Breadcrumbs

From computer newbie to a Master of Cyber Security

7 June 2017

Siuta
Siuta Laulaupea’alu

Six years ago, Siuta Laulaupea’alu could barely use a computer. Today, his Master of Cyber Security research has proved fundamental in bringing the University of Waikato and the Government of Tonga together to work collaboratively on cyber security issues

Siuta is from Okoa, a tiny island in Vava`u, Tonga, where everyone knows each other and computers are a rare sight. “Okoa has a population of about 400 people,” he says. “And it’s poverty-stricken.”

In 2007, Siuta and his family were given the opportunity to immigrate to New Zealand. Now a permanent resident, Siuta says his life ambition now is to give back to the islands he was raised in. “The reason I am studying is to help my people,” he says. “And I don’t just want to help Tonga, I want to help the whole Pacific.”

Siuta is on-track to fulfilling his goal. As part of his final project for a Master of Cyber Security last year, he undertook research in Tonga identifying potential security risks and vulnerabilities to the Government of Tonga computer system.

The Government of Tonga was impressed. In May, coincidentally during the global WannaCry ransomware attack, the University of Waikato and the Government of Tonga agreed to use and build upon Siuta’s research. Both parties signed a Memorandum of Understanding setting out a framework to work collaboratively on cyber security issues.

According to the World Economic Forum, the cost to the global economy of cybercrime is around US$445 billion a year, and this is only going to increase. Siuta says people simply don’t know enough about online security. “My research showed there are a lot of new issues people, even those in government, don’t know about,” he says. “I want to look for the root problems to protect the government and its people in the future.

“If we don’t develop a better understanding of cyber security and implement strategies as a society, cybercrimes will become commonplace,” says Siuta.

With so much knowledge in his field, it’s surprising to know that before 2011, Siuta had barely used a computer. It was in that year Siuta began a diploma in information technology. “I didn’t even know how to send emails,” he says. “I wanted to study a degree in business management because I had some experience in that field, but it meant I needed to know how to use a computer.” Siuta became fascinated with computers and decided to instead continue his studies with a degree in information technology.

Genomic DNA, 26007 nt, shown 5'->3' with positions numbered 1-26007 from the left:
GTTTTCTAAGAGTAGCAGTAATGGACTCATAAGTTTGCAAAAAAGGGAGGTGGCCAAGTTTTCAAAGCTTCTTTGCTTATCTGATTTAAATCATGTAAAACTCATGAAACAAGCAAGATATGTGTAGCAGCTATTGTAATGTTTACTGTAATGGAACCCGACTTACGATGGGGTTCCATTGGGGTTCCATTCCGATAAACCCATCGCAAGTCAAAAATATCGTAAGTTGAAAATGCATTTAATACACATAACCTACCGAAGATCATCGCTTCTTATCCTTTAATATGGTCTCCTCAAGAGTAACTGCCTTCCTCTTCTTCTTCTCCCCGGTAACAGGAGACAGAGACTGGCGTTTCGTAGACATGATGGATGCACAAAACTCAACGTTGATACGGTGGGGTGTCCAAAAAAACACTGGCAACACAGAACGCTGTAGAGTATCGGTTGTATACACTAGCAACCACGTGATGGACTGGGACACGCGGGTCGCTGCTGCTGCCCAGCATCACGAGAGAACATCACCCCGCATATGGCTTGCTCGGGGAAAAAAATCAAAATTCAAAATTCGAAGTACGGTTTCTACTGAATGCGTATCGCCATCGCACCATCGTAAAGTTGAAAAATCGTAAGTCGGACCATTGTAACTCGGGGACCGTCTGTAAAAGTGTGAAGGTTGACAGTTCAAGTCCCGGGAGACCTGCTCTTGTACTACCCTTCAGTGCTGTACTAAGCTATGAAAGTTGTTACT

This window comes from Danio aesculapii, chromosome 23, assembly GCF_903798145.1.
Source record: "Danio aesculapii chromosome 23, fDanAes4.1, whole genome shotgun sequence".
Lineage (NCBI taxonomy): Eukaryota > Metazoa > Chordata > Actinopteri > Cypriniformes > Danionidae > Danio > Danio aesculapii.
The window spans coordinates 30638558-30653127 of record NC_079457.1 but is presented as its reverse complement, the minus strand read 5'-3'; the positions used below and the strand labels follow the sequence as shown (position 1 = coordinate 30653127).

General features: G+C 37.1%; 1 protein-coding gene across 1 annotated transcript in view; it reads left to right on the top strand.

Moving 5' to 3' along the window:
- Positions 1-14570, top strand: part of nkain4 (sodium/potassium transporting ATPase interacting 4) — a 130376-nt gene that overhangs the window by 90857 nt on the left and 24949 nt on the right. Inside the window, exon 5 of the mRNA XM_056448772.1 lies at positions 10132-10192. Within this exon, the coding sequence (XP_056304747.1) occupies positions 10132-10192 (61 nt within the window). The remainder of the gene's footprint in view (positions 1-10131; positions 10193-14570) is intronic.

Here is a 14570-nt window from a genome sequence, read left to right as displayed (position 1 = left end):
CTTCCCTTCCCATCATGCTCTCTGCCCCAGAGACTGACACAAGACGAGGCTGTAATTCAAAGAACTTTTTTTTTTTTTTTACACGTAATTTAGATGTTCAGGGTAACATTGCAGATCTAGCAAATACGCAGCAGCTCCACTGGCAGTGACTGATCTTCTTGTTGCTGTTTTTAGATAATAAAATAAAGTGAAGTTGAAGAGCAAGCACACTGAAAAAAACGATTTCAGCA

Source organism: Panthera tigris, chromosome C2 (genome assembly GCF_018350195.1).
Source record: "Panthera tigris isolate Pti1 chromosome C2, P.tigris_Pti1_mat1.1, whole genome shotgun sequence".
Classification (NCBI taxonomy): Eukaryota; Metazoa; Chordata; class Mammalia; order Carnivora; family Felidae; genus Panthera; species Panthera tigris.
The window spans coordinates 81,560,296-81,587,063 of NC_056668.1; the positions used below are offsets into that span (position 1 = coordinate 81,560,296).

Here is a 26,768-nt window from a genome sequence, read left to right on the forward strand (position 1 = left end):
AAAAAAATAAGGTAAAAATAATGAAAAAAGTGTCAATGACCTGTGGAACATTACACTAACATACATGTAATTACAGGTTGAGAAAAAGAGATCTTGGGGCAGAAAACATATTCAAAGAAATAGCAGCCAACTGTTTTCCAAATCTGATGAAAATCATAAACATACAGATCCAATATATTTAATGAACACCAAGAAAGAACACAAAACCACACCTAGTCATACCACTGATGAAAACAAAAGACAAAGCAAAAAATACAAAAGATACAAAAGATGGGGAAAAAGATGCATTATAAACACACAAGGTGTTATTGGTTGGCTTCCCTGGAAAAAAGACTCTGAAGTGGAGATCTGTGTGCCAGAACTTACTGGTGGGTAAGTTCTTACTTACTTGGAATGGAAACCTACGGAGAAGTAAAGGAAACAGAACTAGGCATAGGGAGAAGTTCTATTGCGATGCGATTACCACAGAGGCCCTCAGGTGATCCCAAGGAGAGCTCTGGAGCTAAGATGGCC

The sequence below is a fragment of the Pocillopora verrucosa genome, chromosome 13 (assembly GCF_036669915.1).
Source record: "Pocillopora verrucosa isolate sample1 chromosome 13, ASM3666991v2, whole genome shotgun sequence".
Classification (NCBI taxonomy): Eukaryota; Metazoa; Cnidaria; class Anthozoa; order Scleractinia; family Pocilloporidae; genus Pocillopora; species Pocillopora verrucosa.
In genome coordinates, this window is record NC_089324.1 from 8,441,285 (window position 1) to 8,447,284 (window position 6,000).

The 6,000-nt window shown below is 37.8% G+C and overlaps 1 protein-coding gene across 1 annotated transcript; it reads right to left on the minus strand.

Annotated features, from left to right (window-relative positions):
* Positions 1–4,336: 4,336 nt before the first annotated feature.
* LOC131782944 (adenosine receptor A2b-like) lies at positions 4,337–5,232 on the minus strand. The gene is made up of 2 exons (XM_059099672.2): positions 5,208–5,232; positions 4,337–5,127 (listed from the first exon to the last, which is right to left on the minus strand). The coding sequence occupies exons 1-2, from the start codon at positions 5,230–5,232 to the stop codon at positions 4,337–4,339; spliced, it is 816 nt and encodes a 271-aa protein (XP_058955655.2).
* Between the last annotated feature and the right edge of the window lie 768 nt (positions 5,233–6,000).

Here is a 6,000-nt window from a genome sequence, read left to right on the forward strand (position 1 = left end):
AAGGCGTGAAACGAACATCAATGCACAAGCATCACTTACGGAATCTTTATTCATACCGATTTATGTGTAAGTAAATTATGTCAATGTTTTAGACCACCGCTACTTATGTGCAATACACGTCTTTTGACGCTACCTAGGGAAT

Graduating from the University of Waikato with a Master of Cyber Security in front of his parents was a “dream come true” for Siuta. His parents flew from Tonga to witness his graduation alongside his wife, children and nephew. He says he shed a few tears, thankful his elderly parents were able to attend.

Siuta is the first in his direct family to attend university, now he will be the first from his island to have studied for a PhD. He’s interested in researching online scamming, something he says people fall victim to often. “What people don’t realise is that individuals aren’t committing online scams. There are criminal networks targeting people.” The prevalence and constant advancement of these scams is a cause for major concern. “It’s not that easy to recognise a scam,” says Suita.

There's an increasing international demand for trained cyber security professionals and the University of Waikato Master of Cyber Security is the first of its kind to be offered in New Zealand.

Applications for 2017 B semester are now open. Apply now or talk to us about options.

Related stories

2020 New Professors

University of Waikato announces new professorial appointments

Vice-Chancellor Professor Neil Quigley has recently acknowledged new Professors and Associate Professors of the University.

Imagimation and the University working together to provide practical education opportunities

Imagimation, a social enterprise based in Hamilton, has created a learning working environment for interns…

Emry Daniels

Recognition for Pacific student who quit his day job for a design degree

Video gaming, tech gadgets and te reo Māori inspired 41-year-old Emry Daniels to quit his…

Carolina Short

Design tutor’s font makes it big on Google

A fun project created to engage her design students has led University of Waikato Tutor…

Waikato students can “breathe easy” thanks to new scholarship

A new scholarship is available to University of Waikato students thanks to the generosity of…

Lead researcher Prof Albert Bifet

Waikato Data Scientists awarded $13 million

Data scientists at the University of Waikato have been awarded $13 million from the Government.

STEM Fest

Uni campus hosts STEM Festival in Tauranga

As a main sponsor of the country's first world-class STEM Festival (STEMFest) event, the University…

Armon Tamatea

University of Waikato secures more than $6m in MBIE research funding

The University of Waikato has received more than $6 million in research funding from the…

Kudos 2019

Time-of-flight technology and internet behaviour secure Kudos Awards for top researchers

Two University of Waikato researchers have been recognised for their scientific prowess at the Kudos…

Lynley St George

Student gets internship to NASA

A University of Waikato student has landed the opportunity of a life-time by securing an…

Jeremy Zolnai-Lucas

Nice work if you can get it

Young Londoner needs a job, walks into Waikato and becomes a research programmer.

University of Waikato partnership with Genomics Aotearoa

University of Waikato extends partnership with Genomics Aotearoa

Key leaders from the University of Waikato met with representatives from Genomics Aotearoa (GA) today…